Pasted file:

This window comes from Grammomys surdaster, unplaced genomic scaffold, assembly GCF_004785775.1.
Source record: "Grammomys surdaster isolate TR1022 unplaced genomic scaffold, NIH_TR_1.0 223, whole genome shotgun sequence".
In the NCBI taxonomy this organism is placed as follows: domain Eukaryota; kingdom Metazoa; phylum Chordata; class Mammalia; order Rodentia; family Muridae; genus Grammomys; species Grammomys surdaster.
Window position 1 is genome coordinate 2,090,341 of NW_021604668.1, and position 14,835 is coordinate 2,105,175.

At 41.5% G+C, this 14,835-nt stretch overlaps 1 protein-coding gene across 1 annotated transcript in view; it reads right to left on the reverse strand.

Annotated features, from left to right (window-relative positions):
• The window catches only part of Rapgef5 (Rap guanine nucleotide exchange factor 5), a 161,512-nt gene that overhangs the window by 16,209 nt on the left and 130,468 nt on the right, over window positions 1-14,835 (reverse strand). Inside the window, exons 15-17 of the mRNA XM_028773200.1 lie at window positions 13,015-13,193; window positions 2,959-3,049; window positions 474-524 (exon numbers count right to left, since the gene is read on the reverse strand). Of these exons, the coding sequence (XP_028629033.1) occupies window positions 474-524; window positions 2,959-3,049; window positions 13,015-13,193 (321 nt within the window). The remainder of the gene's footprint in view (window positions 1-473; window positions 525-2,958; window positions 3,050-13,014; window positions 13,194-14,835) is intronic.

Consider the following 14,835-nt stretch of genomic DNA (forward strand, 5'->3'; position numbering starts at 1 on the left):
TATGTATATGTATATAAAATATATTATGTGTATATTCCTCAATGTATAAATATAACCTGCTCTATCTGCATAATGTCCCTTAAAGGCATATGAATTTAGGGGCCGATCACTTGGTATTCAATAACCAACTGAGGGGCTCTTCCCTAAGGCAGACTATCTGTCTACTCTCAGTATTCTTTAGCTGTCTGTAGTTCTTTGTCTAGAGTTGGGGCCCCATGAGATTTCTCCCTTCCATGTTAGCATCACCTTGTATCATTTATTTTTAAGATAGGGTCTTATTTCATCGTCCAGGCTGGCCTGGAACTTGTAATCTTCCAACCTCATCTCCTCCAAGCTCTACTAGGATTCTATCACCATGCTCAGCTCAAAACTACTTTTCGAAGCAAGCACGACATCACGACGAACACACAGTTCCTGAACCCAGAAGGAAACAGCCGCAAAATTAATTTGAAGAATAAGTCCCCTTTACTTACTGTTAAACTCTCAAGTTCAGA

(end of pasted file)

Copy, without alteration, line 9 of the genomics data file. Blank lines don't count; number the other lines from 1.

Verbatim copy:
TATGTATATGTATATAAAATATATTATGTGTATATTCCTCAATGTATAAATATAACCTGCTCTATCTGCATAATGTCCCTTAAAGGCATATGAATTTAGGGGCCGATCACTTGGTATTCAATAACCAACTGAGGGGCTCTTCCCTAAGGCAGACTATCTGTCTACTCTCAGTATTCTTTAGCTGTCTGTAGTTCTTTGTCTAGAGTTGGGGCCCCATGAGATTTCTCCCTTCCATGTTAGCATCACCTTGTATCATTTATTTTTAAGATAGGGTCTTATTTCATCGTCCAGGCTGGCCTGGAACTTGTAATCTTCCAACCTCATCTCCTCCAAGCTCTACTAGGATTCTATCACCATGCTCAGCTCAAAACTACTTTTCGAAGCAAGCACGACATCACGACGAACACACAGTTCCTGAACCCAGAAGGAAACAGCCGCAAAATTAATTTGAAGAATAAGTCCCCTTTACTTACTGTTAAACTCTCAAGTTCAGA